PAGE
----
Thursday, December 29, 2005

Tired of Blogging

So, I've been pretty quiet lately. I think I'm suffering from "Blogger's Fatigue", otherwise known as the "Hey, look at how interesting the off-line world is!" syndrome. I've been walking around Hamilton a lot, reading a number of great books, and spending time with my girls. Each time that I come back on-line, it seems a little less interesting.

Part of it was my (characteristic) high expectations and the (inevitable) let-down of reality. The Internet was, ideally, a place where like-minded people could meet each other and find a world of people like themselves. But, the thing is, the world itself is not made up of people like ourselves, and that's what's interesting, and wonderful, about it. I often have better conversations with friends and family and strangers than I do on-line. People who are like me find me on-line, and we find that we agree about a lot of things. But, when everyone agrees with you, you don't really grow in any way.

Of course, here comes the big disclaimer (fine print: Rufus is totally full of shit), because, dear readers, I indeed met my wife on the Internet. I couldn't possibly suggest that there's nothing real about Internet relationships because we have the deepest, most meaningful relationship in my life. But, I'd be a fool to say that it wasn't a lot better when we met off-line. However, without the net, a Virginia boy and a Canadian girl would never have met.

Without letters, my grandfather and grandmother would never have met. He was in the Pacific as a radio operator on a submarine, and she was a girl who knew somebody who knew somebody, who knew somebody who had a son who was fighting overseas and needed a pen-pal. Through the written word, they got to know each other and fell in love, and the rest is history.

So, I can't begrudge on-line communities, but here's the rub- they're not the same as real communities. Oh, of course, they meet the criteria of being "people within a society who share the same interests". That is accepting that they often are not within the same society. But, they're more akin to "the sci-fi community" than to "the Downtown community". They are not, by definition, social.

And there is something intellectually and spiritually unhealthy about a lack of the social dimension. This need to shut out the world is depressing. I have students who have the I-Pod going whenever they are in public situations, and the cell-phone going whenever they want a break from the I-Pod. Narrowcasting one's life is not liberating, or enriching, or rewarding- it is none of the things, in fact, that technology's hagiographers promised. Notice how many cell phone adverts promise that they will bring people together, while widespread cell phone use actually hollows out the public sphere of social interaction. I remember when I was 21 picking up a girl on the subway line- is this even possible anymore?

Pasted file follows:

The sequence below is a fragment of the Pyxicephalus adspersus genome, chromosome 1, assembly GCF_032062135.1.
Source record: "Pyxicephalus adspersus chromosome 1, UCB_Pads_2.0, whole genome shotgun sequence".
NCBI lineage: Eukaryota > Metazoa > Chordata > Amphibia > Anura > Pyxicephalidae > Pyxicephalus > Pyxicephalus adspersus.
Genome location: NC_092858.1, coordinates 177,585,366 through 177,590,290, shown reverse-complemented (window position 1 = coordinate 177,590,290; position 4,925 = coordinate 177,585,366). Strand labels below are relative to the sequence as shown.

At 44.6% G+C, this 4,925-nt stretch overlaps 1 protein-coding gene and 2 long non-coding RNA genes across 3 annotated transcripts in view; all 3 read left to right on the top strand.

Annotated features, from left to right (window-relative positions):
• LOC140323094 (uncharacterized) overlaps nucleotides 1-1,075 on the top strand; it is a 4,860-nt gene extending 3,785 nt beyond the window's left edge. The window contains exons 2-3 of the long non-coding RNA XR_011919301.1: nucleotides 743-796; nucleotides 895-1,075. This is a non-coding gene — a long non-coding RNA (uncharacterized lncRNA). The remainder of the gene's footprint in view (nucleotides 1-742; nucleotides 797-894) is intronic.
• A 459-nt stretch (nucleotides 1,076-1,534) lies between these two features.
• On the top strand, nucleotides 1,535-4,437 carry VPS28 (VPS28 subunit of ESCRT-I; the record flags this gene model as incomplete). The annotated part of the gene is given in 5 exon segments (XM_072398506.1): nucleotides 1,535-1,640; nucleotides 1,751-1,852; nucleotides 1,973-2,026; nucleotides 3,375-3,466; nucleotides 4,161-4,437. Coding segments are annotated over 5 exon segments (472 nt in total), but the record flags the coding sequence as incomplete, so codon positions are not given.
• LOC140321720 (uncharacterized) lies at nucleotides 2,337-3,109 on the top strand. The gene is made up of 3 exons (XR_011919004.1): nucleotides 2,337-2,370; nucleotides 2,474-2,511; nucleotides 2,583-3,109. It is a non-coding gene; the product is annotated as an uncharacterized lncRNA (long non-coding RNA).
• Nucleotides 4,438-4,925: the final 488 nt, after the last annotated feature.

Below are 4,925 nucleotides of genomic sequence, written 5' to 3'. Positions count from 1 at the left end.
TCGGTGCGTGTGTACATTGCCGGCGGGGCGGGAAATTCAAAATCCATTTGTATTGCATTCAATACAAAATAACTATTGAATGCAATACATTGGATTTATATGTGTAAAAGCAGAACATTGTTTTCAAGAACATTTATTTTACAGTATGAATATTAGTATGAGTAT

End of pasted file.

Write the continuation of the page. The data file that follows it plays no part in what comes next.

And do we all need to have a court, replete with courtiers to flatter and agree with us? Have you ever looked into just how stupid the aristocracy actually was? There's something about talking on-line that seems akin to talking to oneself. You hope to find the give-and-take of active intellectual debate. But, how rare it actually is here! You start finding that most people come here to get away from the give-and-take of social reality. They blog from their bully pulpits and read on-line news sites that agree with them. The intellectual immaturity of many Bloganderthals is an open secret at this point, but where exactly has everyone else gone?

And is there anything intellectually engaging about the world being "at your fingertips"? Isn't that a bit depressing? Imagine if Dorothy had been able to Google "Oz", and so had never wanted to leave Kansas. Imagine if you taught children all day, many of whom seem to have no real interest in ever going anywhere, or searching for anything. "What's the point?" Curiosity should burn. It should drive you further onward. Faust would have never gone on-line.

The world should be explored, not accessed.

Imagine that you saw the Internet Generation's almost total inability to read and understand a document of more than 200 words displayed in front of you every single day, while being constantly told that this thing is "a learning tool". Or that you saw the consensus effect of like-mindless individuals sharing a spiraling paranoia while being told that this is a "communication tool". McLuhann once said that we make our tools, and then they make us.

And yet, the joys of the Internet include getting to hear about the lives of interesting and warm-hearted people like Daisy, and Brett and Hiromi, and Simon, and Rae, and Becky, and, of course, my wife. I love getting to learn about bird migration, and the inner workings of the human body and the Coptic bibles. And, sadly, while I do spend less time here, I don't think I could really go "cold turkey" professionally or personally. Grad student madness will go on... Perhaps a little less frequently.